When it comes to building speakers there are only so many materials manufacturers can use to construct their drivers — paper, kevlar and aluminum are popular options. And then there’s Bowers & Wilkins, the storied speaker brand known for such audiophile-grade gear as the legendary Nautilus and the speakers, which use actual diamonds in their tweeters.
The 707 S2 reviewed here is the most affordable in, all of which ditch kevlar for “Continuum” driver. It’s made of super-secret material that first appeared on the company’s 800 D3 series and has now trickled down. The 707 S2 directly replaces the and appears similar in size and construction. B&W being B&W, however, it’s replaced almost every internal part, including the tweeter and driver.
The result is a supremely detailed speaker which excels at audio you might consider “high-end.” Think chamber music, blues jazz and singer songwriters. It also offers a surprising amount of bass in a very small footprint and sports a luxurious finish. Is it the absolute best speaker for the money? No, but it would make the most sense as part of a 700 series surround set, especially when used as a rear speaker.
As any restaurateur knows, the second most-affordable bottle of wine is often the best seller — and that could hold true here. If you’re looking at a stereo speaker from the 700 line, try saving up for the 706 or 705 instead. And if you want a better speaker for the money, nothing I’ve heard beats the($450). The B&W 707 S2 is available now in the US ($1,250), UK (£800) and Australia (AU$1,500).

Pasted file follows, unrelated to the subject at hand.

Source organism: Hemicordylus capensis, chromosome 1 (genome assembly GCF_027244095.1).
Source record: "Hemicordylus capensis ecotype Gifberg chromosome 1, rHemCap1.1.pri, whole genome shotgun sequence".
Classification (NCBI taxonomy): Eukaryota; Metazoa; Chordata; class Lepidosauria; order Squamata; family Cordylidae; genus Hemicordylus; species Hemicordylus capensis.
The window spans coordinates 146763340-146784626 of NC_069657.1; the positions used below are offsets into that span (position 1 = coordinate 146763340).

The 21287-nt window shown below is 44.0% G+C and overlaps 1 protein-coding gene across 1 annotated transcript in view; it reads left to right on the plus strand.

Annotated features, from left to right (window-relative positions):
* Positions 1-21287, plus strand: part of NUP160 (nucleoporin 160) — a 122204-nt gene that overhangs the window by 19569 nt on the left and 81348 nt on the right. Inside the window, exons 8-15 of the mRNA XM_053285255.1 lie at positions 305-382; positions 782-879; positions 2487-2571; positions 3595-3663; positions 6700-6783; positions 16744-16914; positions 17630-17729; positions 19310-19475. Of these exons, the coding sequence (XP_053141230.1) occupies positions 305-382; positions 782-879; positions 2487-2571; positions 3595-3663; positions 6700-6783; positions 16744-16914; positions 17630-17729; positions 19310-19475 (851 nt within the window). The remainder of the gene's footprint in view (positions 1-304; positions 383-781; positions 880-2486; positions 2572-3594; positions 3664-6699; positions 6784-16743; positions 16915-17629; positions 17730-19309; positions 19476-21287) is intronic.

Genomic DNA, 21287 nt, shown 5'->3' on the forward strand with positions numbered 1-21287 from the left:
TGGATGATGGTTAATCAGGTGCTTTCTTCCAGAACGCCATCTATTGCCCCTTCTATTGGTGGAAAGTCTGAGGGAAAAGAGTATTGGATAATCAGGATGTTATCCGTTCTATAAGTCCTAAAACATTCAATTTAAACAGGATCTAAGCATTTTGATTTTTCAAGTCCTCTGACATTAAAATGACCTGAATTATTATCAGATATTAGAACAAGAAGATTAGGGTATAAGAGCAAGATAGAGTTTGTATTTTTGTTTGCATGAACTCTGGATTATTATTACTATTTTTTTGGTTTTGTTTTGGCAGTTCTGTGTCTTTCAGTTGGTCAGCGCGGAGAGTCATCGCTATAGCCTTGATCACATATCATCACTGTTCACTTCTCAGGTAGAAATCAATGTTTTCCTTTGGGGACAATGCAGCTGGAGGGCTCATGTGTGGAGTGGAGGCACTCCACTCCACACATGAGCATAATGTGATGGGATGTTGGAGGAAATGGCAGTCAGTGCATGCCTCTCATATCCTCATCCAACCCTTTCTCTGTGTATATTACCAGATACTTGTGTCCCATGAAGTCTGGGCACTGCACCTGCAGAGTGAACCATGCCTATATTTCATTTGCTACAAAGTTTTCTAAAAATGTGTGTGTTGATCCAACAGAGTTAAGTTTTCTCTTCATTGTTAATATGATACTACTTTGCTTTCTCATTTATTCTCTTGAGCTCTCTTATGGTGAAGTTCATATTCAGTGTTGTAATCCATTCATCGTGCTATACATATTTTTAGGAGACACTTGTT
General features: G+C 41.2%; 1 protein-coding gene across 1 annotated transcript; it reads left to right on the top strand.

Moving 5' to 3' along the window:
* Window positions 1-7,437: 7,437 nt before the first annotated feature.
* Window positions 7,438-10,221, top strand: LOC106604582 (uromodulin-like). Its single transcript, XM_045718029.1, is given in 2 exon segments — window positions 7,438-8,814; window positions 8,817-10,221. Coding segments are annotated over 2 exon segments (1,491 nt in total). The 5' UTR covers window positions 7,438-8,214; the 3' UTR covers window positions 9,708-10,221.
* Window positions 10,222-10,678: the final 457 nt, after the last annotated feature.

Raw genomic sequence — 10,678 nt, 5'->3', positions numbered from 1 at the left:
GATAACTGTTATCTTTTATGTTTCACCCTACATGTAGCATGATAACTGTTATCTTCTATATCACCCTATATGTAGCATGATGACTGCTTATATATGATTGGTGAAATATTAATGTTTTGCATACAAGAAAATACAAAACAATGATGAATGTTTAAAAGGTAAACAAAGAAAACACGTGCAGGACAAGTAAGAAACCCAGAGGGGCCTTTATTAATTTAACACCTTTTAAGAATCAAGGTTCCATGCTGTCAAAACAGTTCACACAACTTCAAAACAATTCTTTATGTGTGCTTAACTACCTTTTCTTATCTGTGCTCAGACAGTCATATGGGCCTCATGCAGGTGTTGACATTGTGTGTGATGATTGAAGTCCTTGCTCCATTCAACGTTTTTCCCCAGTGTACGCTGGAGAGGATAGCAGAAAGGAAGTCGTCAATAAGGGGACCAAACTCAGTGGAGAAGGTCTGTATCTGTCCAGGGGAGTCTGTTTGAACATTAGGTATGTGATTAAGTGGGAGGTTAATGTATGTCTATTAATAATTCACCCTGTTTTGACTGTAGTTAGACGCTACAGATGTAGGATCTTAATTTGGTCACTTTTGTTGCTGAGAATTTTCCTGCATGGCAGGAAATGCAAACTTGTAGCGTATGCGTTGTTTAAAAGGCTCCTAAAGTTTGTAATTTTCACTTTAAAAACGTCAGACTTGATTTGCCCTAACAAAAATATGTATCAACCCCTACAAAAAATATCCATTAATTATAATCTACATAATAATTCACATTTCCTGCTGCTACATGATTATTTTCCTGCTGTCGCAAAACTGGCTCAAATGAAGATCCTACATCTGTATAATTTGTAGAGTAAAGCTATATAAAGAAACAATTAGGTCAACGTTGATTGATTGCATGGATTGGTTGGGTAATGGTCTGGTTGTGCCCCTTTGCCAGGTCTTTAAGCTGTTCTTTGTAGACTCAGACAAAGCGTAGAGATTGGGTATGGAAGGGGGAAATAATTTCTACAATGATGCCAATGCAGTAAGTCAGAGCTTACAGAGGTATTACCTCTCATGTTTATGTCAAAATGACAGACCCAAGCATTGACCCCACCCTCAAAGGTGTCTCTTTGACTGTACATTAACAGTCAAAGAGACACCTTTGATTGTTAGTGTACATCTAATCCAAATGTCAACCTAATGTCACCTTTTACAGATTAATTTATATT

It’s a looker
The Bowers & Wilkins 707 S2 includes most of the improvements the company has made in its flagship 800 series, including that new Continuum driver. While the company is mum on what these proprietary drivers are made of, I do know two things — they’re actually painted silver, and B&W says they offer less distortion than kevlar.
The 707 S2 is a compact monitor in everything but name at 11 inches tall and 6.5 inches wide. It houses a 5 inch Continuum driver and a decoupled one inch aluminum tweeter set above the mid/bass.
The sample I received came in an attractive satin white but it’s also available in gloss black or rosenut. It’s well constructed as you’d expect from the company, with elegant touches such as a tweeter guard and gold binding posts. The speaker is rear-ported with the company’s dimpled FlowPort– which means keep it away from walls — or you could use the set of foam bungs included in the box.
The speakers do come with a magnetic speaker grill, but unless your housemates are amateur knife jugglers, skip the drab covers and let these lovely speakers show.
The sound: fine details, forward treble
We reviewed the 707’s predecessor, the CM1 S2, back in 2014 and found it a charming little speaker with one main “flaw” — a pronounced treble response. The true is same of this speaker. While we weren’t able to compare the two in our testing lab, we did hear them compared at an event in Boston recently. As a result of the upgrades the new 707 seemed to offer finer detail and a better soundstage than the older CM1. But a lot has changed since we last saw the CM1 — not least of all the emergence of Elac America. It’s tougher to release a small standmount today given the outstanding performance-to-price ratio of the Uni-Fi UB5.